An increase in recycling across the UK in recent years has highlighted the need for retailers and suppliers to concentrate on reducing the quantity of packaging for everyday products.

Milk packaging has had a good recycling rate in the past, with glass bottles having the ability to be reused up to 40 times before needing to be recycled.

However, the decline of the doorstep delivery led to the majority of milk being sold through supermarkets where a variety of packaging formats have been used including Tetra Pak cartons and low density polyethylene plastic milk containers.

The latest innovation for the packaging of milk uses plastic bags.

Green innovation

Plastic milk bags were championed in the UK by supermarket Waitrose and Wales’ Calon Wen Organic Milk Co-operative. Calon Wen is a co-operative of 20 family–run organic dairy farms. It supplies pure, unadulterated milk, which is pasteurised, packaged and sold. It does very little processing to retain the goodness of milk and flavour. It was the first dairy in the UK to achieve the Soil Association Ethical Trade Symbol.

In June 2007, the co-operative launched eco-pouches aimed at environmentally conscious customers who were trying to reduce the plastic garbage. Waitrose conducted a trial of the milk bags across 21 of its stores in Wales, Bath and London.

As the initial response was positive, the milk bags were rolled out to 50 Waitrose stores (February 2008) across the UK. The milk bag was awarded the ‘Best New Product’ at the 2008 Green Business Awards.

However, due to poor demand for the milk bags a lot of milk remained unsold, resulting in losses to the company. Therefore in first the quarter of 2010, Waitrose stopped selling milk in eco pouches.

Benefits of the plastic milk bag

“Calon Wen worked out that if milk bags were introduced, they would save over 100,000t of plastic waste going to landfills.”

The glass milk bottles were introduced in the 1880s. Milk consumption in Britain was as high as 180 million pints of milk a week, 90% of which was sold in plastic bottles.

These were replaced by TetraPak cardboard containers in the 1960s. While plastic milk cartons were declared to be recycled successfully, estimates suggested only one in four was recycled.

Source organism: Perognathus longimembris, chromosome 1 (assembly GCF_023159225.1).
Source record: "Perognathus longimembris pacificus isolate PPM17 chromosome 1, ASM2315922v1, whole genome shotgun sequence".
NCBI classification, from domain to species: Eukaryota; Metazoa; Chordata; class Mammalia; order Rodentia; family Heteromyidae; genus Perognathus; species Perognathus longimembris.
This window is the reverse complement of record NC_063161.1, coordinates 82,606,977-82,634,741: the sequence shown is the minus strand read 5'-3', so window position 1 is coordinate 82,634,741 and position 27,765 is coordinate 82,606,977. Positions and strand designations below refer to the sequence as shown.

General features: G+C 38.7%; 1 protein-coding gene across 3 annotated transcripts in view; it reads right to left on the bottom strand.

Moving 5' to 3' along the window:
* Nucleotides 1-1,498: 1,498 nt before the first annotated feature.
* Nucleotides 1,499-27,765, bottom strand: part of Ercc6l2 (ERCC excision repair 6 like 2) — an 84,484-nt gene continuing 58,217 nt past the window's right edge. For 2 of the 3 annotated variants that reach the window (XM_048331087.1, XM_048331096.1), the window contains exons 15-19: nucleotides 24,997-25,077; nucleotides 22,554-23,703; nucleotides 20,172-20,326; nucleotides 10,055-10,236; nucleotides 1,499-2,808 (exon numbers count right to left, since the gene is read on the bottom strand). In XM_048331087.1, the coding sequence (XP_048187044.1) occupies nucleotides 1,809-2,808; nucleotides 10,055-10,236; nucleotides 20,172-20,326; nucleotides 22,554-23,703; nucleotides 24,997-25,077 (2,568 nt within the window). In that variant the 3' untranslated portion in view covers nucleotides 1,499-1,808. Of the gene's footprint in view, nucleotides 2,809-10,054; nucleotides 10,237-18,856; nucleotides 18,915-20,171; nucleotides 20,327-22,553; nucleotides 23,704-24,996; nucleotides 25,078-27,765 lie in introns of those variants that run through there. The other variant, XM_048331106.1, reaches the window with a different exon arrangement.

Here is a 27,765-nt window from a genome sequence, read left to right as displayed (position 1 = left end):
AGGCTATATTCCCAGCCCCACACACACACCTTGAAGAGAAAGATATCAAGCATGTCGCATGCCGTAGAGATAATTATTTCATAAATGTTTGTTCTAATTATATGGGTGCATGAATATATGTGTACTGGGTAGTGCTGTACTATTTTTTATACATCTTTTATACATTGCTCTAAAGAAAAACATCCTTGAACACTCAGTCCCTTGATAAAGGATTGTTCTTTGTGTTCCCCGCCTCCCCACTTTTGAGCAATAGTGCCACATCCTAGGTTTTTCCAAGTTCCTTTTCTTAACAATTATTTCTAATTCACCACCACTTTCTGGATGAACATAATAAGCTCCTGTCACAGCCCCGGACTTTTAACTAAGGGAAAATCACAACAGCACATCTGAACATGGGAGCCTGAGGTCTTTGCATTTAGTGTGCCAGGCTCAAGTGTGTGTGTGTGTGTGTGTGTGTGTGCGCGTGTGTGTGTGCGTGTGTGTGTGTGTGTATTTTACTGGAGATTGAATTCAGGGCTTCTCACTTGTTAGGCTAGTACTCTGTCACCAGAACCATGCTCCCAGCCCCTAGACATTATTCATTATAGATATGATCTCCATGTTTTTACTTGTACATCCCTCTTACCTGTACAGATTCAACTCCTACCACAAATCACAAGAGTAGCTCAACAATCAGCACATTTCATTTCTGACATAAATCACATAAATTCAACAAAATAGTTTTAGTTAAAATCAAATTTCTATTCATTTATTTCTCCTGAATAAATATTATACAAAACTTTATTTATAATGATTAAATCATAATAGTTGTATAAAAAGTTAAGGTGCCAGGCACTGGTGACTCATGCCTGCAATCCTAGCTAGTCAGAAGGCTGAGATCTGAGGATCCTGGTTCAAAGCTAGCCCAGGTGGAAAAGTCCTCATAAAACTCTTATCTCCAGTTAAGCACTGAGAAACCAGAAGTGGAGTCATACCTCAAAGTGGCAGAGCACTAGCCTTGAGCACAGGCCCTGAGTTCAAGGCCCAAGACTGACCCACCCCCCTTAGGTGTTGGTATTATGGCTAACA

In the UK, 4% of household waste was of dense plastic and just 1% could be recycled.

Calon Wen worked out that if milk bags were introduced, they would save over 100,000t of plastic waste going to landfills.

Two other Welsh companies, South Caernarfon Creameries and Tomlinson’s Dairies, also started selling milk in 2pt bags in their local areas, reviving doorstep deliveries. Doorstep storage trays and storage jugs were provided

The bags used 75% less plastic than a normal plastic milk carton and could be manufactured from a biodegradable plastic, which breaks down in six to nine months.

Packaging systems

The concept of milk sold in bags was tried by the Co-op in the UK in the 1970’s without success. The Channel Islands also introduced the concept in the late 1970’s but it fell out of favour, being replaced by one of the Tetra Pak family of cartons.

“The bags used 75% less plastic than a normal plastic milk carton.”

However, the format is successfully used in India and Canada, where 65% of all fresh milk is sold in bags.

The milk is purchased in 1l bags to fit a reusable plastic jug, which must be purchased separately. The jug can fit into any refrigerator door and can store 75 empty eco-packs. Once the bag is placed in the jug, a corner is snipped off with a scissors. When the bag is empty it can be recycled.

Financing

The 1l bags cost a little more than the equivalent plastic packaged variety at 91p. The reusable jug required an investment of £1.99.